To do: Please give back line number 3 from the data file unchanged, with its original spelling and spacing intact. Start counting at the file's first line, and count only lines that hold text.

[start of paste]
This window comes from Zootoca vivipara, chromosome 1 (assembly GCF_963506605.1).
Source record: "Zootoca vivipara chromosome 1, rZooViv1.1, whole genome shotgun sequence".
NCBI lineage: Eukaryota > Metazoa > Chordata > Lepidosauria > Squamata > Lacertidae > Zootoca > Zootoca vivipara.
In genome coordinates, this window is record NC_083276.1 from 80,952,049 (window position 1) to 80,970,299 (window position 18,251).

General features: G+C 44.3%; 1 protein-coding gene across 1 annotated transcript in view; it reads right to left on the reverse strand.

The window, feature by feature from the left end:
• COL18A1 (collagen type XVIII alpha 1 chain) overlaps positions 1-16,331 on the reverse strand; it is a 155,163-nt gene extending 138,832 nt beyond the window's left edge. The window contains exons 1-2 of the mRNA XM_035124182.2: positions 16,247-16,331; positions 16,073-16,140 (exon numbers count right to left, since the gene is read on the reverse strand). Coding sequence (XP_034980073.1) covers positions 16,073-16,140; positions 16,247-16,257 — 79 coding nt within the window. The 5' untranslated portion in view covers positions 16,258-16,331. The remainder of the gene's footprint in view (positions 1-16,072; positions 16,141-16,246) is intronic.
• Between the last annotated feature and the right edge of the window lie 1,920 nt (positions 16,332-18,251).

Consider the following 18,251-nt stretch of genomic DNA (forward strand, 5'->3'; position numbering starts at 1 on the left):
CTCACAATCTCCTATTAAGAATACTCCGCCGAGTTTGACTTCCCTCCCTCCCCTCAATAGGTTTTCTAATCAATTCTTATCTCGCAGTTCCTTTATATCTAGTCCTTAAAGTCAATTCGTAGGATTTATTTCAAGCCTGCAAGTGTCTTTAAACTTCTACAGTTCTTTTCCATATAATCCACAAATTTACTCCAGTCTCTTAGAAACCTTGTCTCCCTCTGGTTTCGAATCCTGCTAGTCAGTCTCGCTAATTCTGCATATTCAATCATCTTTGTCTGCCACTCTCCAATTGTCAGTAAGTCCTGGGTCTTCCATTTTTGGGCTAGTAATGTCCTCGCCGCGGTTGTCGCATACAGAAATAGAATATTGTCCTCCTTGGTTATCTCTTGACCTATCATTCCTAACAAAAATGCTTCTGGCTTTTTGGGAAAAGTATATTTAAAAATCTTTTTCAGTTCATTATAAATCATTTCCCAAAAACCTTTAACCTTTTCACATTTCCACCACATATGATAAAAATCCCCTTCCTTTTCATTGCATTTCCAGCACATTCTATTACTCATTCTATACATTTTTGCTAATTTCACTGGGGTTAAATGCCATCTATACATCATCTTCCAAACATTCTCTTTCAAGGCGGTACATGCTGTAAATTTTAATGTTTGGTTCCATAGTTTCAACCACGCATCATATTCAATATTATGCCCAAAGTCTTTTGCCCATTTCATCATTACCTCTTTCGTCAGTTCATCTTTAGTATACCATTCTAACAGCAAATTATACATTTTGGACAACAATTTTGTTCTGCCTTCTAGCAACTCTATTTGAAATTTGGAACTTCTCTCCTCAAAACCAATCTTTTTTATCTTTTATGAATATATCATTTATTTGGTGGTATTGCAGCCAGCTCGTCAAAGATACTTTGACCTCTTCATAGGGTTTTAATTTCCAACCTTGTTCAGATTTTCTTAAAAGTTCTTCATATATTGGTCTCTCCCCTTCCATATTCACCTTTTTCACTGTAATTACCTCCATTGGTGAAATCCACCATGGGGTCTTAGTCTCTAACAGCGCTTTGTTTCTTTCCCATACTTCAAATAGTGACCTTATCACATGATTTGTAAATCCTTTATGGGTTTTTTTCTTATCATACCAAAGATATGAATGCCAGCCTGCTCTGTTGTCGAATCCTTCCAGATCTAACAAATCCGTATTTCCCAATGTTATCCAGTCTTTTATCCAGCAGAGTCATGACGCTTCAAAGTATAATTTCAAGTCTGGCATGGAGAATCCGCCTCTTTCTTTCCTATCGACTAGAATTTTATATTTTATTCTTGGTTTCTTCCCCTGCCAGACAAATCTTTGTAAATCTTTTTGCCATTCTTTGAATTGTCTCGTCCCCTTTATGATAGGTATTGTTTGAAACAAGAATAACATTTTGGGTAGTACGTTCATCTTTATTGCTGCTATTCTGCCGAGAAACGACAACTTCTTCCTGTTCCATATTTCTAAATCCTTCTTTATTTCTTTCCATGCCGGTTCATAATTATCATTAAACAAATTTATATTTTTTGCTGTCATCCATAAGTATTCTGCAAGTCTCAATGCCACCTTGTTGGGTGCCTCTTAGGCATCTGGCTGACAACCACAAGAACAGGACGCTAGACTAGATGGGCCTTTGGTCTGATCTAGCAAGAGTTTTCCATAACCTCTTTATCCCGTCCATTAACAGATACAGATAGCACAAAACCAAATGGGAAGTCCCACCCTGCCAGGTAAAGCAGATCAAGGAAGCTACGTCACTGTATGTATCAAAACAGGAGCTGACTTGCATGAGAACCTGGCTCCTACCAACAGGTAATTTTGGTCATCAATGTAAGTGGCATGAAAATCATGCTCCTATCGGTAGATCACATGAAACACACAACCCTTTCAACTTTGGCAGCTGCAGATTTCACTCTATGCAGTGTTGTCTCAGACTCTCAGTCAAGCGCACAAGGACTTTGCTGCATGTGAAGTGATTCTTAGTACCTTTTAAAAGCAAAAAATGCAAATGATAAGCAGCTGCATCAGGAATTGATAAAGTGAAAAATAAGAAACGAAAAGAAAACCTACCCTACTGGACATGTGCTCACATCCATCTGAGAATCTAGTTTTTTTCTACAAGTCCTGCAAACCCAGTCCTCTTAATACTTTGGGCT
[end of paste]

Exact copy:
NCBI lineage: Eukaryota > Metazoa > Chordata > Lepidosauria > Squamata > Lacertidae > Zootoca > Zootoca vivipara.